Stroke can be caused by an obstruction in the blood flow, or the rupture of an artery that feeds the brain. The patient may suddenly lose the ability to speak, there may be memory problems, or one side of the body can become paralyzed.
There are two main types of stroke include ischemic stroke and hemorrhagic stroke
Ischemic stroke occurs when a blood clot forms somewhere in the body and breaks off to become free-floating, it is called an embolus. This wandering clot may be carried through the bloodstream to the brain where it can cause ischemic stroke whiles hemorrhagic stroke occurs when a blood vessel on the brain’s surface ruptures and fills the space between the brain and skull with blood (subarachnoid hemorrhage) or when a defective artery in the brain bursts and fills the surrounding tissue with blood (cerebral hemorrhage).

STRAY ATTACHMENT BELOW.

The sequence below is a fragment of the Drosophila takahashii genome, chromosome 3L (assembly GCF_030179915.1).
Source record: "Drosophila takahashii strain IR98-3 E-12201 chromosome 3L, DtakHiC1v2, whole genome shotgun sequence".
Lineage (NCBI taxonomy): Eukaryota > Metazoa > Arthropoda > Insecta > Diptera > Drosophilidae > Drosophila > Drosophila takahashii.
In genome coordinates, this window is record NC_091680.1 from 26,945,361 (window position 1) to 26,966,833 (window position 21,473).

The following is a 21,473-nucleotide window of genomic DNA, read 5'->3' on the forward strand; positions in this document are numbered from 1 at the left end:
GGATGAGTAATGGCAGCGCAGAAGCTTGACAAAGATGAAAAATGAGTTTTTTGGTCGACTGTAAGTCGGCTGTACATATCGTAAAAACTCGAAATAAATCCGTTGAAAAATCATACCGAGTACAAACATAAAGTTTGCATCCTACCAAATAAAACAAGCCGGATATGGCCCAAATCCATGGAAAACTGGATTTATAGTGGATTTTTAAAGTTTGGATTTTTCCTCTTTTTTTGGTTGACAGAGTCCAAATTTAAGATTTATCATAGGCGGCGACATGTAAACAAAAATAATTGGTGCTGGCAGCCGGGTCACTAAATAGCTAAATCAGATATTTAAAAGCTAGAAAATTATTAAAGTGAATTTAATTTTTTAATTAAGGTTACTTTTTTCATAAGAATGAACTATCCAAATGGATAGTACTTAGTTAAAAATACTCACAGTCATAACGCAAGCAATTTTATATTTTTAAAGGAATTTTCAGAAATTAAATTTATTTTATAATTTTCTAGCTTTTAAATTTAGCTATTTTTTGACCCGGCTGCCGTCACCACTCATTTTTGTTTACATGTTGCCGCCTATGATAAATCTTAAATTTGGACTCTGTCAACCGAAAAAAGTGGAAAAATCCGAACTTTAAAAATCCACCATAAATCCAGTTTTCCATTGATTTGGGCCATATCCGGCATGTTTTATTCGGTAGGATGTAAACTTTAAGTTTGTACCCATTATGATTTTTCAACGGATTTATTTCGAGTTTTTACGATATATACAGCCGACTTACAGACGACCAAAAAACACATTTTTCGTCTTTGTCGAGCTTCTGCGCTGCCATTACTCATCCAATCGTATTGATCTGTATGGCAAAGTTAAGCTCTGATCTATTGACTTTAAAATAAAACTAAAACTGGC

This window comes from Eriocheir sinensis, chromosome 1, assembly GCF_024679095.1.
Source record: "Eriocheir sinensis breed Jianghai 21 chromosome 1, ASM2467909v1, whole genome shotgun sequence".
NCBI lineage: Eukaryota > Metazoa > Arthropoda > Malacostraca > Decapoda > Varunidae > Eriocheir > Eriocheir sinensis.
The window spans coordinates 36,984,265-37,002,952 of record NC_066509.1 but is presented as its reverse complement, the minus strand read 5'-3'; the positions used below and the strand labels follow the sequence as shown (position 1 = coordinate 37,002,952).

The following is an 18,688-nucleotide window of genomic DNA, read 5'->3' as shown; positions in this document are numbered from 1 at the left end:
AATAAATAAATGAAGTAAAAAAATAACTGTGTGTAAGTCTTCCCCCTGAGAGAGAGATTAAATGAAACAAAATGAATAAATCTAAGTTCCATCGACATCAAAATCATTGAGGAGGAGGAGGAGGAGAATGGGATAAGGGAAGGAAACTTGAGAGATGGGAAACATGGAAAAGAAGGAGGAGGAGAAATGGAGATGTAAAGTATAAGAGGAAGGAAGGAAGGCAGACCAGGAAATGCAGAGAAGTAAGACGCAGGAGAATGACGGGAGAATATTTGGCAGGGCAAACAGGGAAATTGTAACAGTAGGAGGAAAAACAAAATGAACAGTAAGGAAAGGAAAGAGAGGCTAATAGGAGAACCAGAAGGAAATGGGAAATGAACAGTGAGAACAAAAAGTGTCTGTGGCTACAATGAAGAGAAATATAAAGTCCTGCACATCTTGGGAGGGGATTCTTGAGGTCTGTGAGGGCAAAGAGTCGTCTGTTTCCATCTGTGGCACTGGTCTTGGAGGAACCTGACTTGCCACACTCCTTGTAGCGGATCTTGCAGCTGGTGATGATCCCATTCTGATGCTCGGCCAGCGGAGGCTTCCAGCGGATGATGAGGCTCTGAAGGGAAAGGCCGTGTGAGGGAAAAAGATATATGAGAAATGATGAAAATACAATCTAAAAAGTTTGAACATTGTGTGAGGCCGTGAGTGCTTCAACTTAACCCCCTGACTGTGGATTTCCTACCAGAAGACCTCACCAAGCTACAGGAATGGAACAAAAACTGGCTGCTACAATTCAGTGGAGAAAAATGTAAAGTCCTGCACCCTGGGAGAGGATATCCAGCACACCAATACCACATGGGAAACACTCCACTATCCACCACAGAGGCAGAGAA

In high-income countries, stroke incidence has decreased by 42% over the past 4 decades, but in low- and middle-income countries, stroke incidence has more than doubled. Mortality rates from stroke are highest in low-income countries and, in 2010, stroke was the leading cause of death in China.
A new research from the American Heart Association and published in their journal Stroke makes the case that eating more fruits and vegetables could reduce the risk of stroke worldwide.
The American Heart Association (AHA) researchers performed a meta-analysis of 20 studies published over the last 19 years to assess the global effect fruit and vegetable consumption has on stroke. In total, the meta-analysis covered 760,629 participants and 16,981 cases of stroke.
The meta-analysis found a decrease of 32% in stroke risk for every 200 g of fruits consumed each day, and a decrease in stroke risk of 11% for every 200 g of vegetables consumed each day
The World Health Organization (WHO) have estimated that increasing consumption of fruits and vegetables by up to 600 g each day could reduce the worldwide stroke burden by 19% worldwide, and 10-15% among countries in the European Union.
References: Fruits and Vegetables Consumption and Risk of Stroke: A Meta-Analysis of Prospective Cohort Studies,Yan Qu, et al.Stroke, published online 8 May 2014